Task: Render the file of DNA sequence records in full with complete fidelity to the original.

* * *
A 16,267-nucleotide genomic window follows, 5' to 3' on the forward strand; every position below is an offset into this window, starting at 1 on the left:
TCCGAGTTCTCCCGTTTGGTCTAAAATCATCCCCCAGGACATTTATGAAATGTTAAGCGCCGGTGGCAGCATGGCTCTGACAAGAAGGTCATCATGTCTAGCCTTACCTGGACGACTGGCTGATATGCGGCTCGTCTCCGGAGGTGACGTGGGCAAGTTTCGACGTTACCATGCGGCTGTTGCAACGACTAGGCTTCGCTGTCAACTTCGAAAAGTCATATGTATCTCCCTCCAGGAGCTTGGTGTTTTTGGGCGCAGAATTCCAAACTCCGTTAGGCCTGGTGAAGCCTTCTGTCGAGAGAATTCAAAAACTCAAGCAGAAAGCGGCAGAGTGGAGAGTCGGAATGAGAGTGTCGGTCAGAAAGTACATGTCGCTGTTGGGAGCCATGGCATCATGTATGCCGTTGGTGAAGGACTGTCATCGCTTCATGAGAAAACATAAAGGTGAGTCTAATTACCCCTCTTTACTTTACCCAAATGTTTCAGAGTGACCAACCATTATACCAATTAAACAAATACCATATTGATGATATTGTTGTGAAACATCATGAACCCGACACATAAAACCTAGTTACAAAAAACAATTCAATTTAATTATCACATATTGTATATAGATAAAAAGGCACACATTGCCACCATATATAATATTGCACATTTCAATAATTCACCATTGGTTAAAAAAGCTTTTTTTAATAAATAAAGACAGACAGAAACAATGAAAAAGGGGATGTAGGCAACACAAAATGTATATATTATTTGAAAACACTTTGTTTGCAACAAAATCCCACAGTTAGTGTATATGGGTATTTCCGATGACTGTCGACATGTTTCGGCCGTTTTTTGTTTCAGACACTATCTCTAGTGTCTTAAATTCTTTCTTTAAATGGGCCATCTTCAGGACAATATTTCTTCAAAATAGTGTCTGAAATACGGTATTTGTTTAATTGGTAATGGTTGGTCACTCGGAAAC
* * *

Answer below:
A 16,267-nucleotide genomic window follows, 5' to 3' on the forward strand; every position below is an offset into this window, starting at 1 on the left:
TCCGAGTTCTCCCGTTTGGTCTAAAATCATCCCCCAGGACATTTATGAAATGTTAAGCGCCGGTGGCAGCATGGCTCTGACAAGAAGGTCATCATGTCTAGCCTTACCTGGACGACTGGCTGATATGCGGCTCGTCTCCGGAGGTGACGTGGGCAAGTTTCGACGTTACCATGCGGCTGTTGCAACGACTAGGCTTCGCTGTCAACTTCGAAAAGTCATATGTATCTCCCTCCAGGAGCTTGGTGTTTTTGGGCGCAGAATTCCAAACTCCGTTAGGCCTGGTGAAGCCTTCTGTCGAGAGAATTCAAAAACTCAAGCAGAAAGCGGCAGAGTGGAGAGTCGGAATGAGAGTGTCGGTCAGAAAGTACATGTCGCTGTTGGGAGCCATGGCATCATGTATGCCGTTGGTGAAGGACTGTCATCGCTTCATGAGAAAACATAAAGGTGAGTCTAATTACCCCTCTTTACTTTACCCAAATGTTTCAGAGTGACCAACCATTATACCAATTAAACAAATACCATATTGATGATATTGTTGTGAAACATCATGAACCCGACACATAAAACCTAGTTACAAAAAACAATTCAATTTAATTATCACATATTGTATATAGATAAAAAGGCACACATTGCCACCATATATAATATTGCACATTTCAATAATTCACCATTGGTTAAAAAAGCTTTTTTTAATAAATAAAGACAGACAGAAACAATGAAAAAGGGGATGTAGGCAACACAAAATGTATATATTATTTGAAAACACTTTGTTTGCAACAAAATCCCACAGTTAGTGTATATGGGTATTTCCGATGACTGTCGACATGTTTCGGCCGTTTTTTGTTTCAGACACTATCTCTAGTGTCTTAAATTCTTTCTTTAAATGGGCCATCTTCAGGACAATATTTCTTCAAAATAGTGTCTGAAATACGGTATTTGTTTAATTGGTAATGGTTGGTCACTCGGAAAC